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SeraphRoy's Blog

Notes, Word Salad, etc.
• Jekyll Search Solutions

2019-01-20
Yanxi Chen

终于我找到了这个。 但是这个其实充满了各种bug，比如我提交的这个。 里面还有很多的bug以及我不满意的地方（不知道为什么能活到现在……），反正 所以我现在自己写了我自己的版本。 现在的左侧搜索框应该能显示搜索出来的节选高亮了。问题终于解决了（大概

Agolia的我还是先留着吧，毕竟我自己写的也没有特别满意，而且他们也帮我卖广告 了所以就 都保留着想用哪个用哪个吧。。

问题和需求

1. 方便：最好是一个小插件或者一段js就好，我懒得换主题而且换了的新主题就算搜索功能很好 也不一定别的功能很好
2. 能搜索全文
3. 搜索出来的东西能高亮：这个是最重要的feature，也是我到处怎么找开源也找不到的feature。 意思就是你搜索正文中的东西能把match上的文字以及前后文的一小段都显示出来而且高亮match。 我看到的基本要么只显示title，要么只能显示正文节选。
4. 免费开源：这样我自己也能改样式
5. API好用

2019-01-18
Yanxi Chen

Partial Functions

System $T$, $F$ are total languages.

PCF (Programming Language for Computable Functions) (By Gordon Plotkin) - E. col. of partial languages.

Idea: Extending the theory of computability to HIGHER TYPE. Standard computability courses only talk about computation over $\mathbb{N}$, but nothing beyond that.

e.g. $gcd$ is defined by the following (recursive) equations:

We can transcribe the above in a real programming language (ML, Haskell) in an evident way.

We call it “Recursive function” in a typical course - it is using recursion.

Then the next typical topic would be about “stack”.

Recursion has nothing to do with the stack. (One obvious example is flip-flop with two $NOR$ gates.)

Better idea (correct idea): simultaneous equations in the variable gcd. Solve for gcd!

We want: $gcd\ s.t.\ gcd=G(gcd)$ where $G$ is the function of definition my $gcd$. We are looking for a FIXED POINT.

The equations only make sense (solution exists) with computable partial functions.

2018-09-30
Yanxi Chen

Hereditary Termination and Logical Equivalence Recap

Hereditary Termination:

• $HT_{\tau}(e)$ hereditary termination at type $\tau$
• $HT_{nat}(e)$ $iff $$e\mapsto^*z or e\mapsto^*s(e’) such that HT_{nat}(e’) (inductively defined) • HT_{\tau_1\rightarrow\tau_2}(e) iff$$if\ HT_{\tau_1}(e_1)\ then\ HT_{\tau_2}(e(e_1))$ (implication)

Logical Equivalence:

• $e\sim_{nat}e’$ $iff$either $e\mapsto^*n^*\leftarrow e’$ or $e\mapsto^*s(e_1),e’\mapsto^*s(e_1’),e_1\sim_{nat}e_1’$
• $e\sim_{\tau_1\rightarrow\tau_2}e’$ $iff$$if\ e_1\sim_{\tau_1}e_1’\ then\ e(e_1)\sim_{\tau_2}e’(e_1’)$

Some theorem:

• $e:\tau\ implies\ e\sim_{nat} e$
• $e\sim_{\tau}e’$ $iff$ $e\simeq_{\tau}e’$
• $e\sim_{\tau}e\ iff\ HT_{\tau}(e)$

2018-09-09
Yanxi Chen

An example to start off

First we have the following two examples of recursive functions

func toStrings(L: int list) string list =
case l of
[] => []
| x::xs =>
IntToString(x)::toStrings(xs)

func add(l: int list, a: int) int list =
case l of
[] => []
| x::xs => (a+x)::add(xs,a)

We can have a more general function as the following

map: for all a and b, (a->b)->a list -> b list
fun map f l =
case l of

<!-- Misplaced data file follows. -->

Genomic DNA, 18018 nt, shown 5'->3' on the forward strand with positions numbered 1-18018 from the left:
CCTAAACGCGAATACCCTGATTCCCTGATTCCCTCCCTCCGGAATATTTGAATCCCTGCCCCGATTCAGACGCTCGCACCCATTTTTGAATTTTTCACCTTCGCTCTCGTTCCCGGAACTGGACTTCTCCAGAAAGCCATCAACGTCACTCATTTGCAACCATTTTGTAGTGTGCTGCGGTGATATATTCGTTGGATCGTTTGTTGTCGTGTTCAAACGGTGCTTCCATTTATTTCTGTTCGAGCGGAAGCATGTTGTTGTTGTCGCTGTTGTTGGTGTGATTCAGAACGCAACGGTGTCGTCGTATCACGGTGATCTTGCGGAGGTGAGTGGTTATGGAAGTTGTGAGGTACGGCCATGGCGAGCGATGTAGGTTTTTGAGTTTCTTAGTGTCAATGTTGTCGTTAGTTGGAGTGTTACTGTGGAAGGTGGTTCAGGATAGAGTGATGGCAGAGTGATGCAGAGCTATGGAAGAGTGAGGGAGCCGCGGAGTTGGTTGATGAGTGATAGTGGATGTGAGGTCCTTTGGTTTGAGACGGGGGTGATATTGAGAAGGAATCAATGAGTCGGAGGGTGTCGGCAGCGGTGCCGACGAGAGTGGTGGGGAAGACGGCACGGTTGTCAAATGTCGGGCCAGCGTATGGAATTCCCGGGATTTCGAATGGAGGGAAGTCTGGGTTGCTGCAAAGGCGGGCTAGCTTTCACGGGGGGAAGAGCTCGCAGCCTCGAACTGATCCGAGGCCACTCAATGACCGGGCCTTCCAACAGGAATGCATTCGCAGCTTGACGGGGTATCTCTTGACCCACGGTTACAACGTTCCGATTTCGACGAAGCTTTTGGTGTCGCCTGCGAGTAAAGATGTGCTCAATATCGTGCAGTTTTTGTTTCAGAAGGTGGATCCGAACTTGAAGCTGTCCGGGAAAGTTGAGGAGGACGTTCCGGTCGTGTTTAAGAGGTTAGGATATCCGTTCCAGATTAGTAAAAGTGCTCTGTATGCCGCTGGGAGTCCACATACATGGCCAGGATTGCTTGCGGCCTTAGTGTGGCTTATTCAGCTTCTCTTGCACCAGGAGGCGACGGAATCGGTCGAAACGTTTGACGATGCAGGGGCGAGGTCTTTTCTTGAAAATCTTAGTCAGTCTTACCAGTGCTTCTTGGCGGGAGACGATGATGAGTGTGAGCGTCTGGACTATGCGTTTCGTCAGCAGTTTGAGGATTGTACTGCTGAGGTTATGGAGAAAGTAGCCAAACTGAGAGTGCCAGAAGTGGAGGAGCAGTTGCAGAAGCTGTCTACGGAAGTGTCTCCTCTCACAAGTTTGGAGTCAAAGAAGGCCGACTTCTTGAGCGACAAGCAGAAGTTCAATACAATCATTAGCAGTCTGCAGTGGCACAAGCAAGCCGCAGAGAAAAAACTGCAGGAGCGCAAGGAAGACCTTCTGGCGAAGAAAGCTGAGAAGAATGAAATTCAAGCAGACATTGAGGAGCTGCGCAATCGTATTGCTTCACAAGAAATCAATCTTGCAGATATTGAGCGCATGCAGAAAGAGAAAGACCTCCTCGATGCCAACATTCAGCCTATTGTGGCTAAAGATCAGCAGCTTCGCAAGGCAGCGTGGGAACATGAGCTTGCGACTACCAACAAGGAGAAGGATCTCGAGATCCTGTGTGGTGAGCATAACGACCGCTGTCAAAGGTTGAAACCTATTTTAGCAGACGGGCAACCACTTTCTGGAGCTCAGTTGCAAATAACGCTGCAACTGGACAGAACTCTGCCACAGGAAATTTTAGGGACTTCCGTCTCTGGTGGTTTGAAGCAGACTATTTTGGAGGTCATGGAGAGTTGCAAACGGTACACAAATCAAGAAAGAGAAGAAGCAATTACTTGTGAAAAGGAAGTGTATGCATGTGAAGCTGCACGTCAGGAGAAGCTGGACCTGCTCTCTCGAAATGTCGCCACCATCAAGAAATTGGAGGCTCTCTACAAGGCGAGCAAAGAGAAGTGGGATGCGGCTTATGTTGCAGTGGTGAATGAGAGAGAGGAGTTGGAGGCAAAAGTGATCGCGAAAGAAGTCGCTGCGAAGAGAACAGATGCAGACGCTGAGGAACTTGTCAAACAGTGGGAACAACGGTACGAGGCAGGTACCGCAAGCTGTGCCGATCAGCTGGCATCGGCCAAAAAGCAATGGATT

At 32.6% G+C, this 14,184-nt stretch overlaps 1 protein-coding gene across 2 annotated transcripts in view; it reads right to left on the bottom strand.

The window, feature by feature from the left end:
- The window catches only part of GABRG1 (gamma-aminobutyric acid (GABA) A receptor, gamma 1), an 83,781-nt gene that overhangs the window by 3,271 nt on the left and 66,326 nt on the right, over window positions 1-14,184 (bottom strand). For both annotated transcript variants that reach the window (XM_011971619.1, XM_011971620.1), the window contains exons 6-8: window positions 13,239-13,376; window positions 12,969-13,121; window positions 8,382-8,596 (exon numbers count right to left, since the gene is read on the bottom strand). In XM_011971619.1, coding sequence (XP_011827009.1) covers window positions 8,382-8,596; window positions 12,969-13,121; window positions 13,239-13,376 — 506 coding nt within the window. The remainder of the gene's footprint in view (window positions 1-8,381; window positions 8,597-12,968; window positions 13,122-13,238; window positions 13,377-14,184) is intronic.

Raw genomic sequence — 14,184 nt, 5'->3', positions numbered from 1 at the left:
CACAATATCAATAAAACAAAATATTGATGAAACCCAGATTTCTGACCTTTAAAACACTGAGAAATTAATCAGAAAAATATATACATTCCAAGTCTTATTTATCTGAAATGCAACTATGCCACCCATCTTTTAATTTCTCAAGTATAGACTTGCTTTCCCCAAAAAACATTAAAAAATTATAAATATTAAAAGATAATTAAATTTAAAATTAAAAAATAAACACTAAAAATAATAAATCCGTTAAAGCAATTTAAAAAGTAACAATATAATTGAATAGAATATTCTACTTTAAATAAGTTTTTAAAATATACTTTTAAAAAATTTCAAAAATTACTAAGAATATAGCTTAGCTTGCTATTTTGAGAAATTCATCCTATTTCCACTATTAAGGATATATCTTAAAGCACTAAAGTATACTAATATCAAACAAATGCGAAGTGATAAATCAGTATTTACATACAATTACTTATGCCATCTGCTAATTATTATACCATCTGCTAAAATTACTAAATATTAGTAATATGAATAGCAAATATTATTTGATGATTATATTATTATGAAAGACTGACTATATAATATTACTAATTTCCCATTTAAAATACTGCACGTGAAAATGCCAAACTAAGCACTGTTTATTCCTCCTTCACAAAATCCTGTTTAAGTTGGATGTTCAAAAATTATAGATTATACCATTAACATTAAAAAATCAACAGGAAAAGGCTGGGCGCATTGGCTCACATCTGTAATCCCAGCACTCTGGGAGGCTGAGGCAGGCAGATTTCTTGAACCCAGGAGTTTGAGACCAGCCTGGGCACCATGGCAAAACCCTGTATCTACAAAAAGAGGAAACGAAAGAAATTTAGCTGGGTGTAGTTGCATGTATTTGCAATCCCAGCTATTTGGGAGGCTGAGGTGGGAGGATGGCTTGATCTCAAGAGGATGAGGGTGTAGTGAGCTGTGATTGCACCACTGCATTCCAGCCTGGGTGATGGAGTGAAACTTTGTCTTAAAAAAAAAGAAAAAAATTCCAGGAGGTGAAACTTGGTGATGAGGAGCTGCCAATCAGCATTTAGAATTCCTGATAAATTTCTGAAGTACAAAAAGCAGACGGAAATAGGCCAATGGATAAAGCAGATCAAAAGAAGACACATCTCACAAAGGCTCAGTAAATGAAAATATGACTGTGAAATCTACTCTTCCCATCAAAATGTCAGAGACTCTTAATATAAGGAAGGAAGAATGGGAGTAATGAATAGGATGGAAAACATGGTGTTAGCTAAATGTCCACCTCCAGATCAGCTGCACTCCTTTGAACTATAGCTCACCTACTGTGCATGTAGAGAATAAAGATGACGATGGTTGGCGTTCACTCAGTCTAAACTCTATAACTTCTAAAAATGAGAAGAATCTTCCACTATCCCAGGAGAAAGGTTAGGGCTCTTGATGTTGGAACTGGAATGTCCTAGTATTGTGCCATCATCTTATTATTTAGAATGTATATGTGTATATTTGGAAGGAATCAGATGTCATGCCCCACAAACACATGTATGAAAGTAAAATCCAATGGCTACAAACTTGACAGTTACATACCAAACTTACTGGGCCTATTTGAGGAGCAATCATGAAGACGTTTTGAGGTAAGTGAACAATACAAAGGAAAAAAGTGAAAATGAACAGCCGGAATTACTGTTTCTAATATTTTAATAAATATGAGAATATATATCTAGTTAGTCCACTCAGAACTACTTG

[] => []
| x::xs => f(x)::map[a][b](xs)

It is called polymorphism generality.

To achieve these, we need variables in type: we have the following judgement

$\Delta\vdash\tau\ type$ where $\Delta$ means $t_1\ type,…,t_n\ type$

Take the map function as an example:

It reads as: $(a\rightarrow b)\rightarrow a\ list\rightarrow b\ list$ is a type assuming that $a$ is a type and $b$ is a type.

The inference rule for that

• In Searching Counter Examples for Ramsey Number

2018-07-06
Yanxi Chen

This is a project I did in my undergrad, so I might forget some of the details. Also some of the design choices might seen stupid for now, but I am writing them down anyway just for note-taking. The codes on Github. And here is the presentation we have. I assume the readers of this post have basically knowledge of computer science, like graphs, but not necessarily mathematics (I am really bad at mathematics in fact).

What is Ramsey Number?

According to Wolfram Research, it is to Find the minimum number of guests that must be invited so that at least m will know each other or at least n will not know each other. The solutions are known as Ramsey numbers. To phrase it in Computer Science word, for $R(n,m)$, it is to find a complete graph with minimum vertices such that if we color edges in two colors, there is no monochromatic n-cliques and m-cliques in any edge labelling. A counter example of $R(n,m)$ is basically a graph with a a labeling that contains monochromatic clique(s).

How hard is this? Well we know that $R(3,3)=6$, $R(4,4)=18$, and we don’t know anything above $R(4,4)$. For $R(10,10)$, the current bounds are $798$ to $23556$. In the project, we are to design an algorithm/system that make use of basically endless computing power from both super-computers (XSEDE, CondorHTC), and cloud platforms (AWS) to find the largest counter example of $R(10,10)$.

2018-06-28
Yanxi Chen

Introduction

In CPython, the global interpreter lock, or GIL is a mutex that prevents multiple threads from executing Python bytecodes at once. The lock is necessary mainly because CPython’s memory management is not thread-safe.

A Performance Experiment

0 import time
2 import multiprocessing
3
4 NUM = 10000000
5
6 def count(n):
7    while n > 0:
8    ¦  n -= 1
9
12 start = time.time()
13 t1.start()
14 t2.start()
15 t1.join()
16 t2.join()
18 print time.time() - start
19
20 start = time.time()
21 count(NUM)
22 count(NUM)
23 print "single thread:"
24 print time.time() - start
25
26 p1 = multiprocessing.Process(target=count, args=(NUM,))
27 p2 = multiprocessing.Process(target=count, args=(NUM,))
28 start = time.time()
29 p1.start()
30 p2.start()
31 p1.join()
32 p2.join()
33 print "multi process:"
34 print time.time() - start

Here’s the output: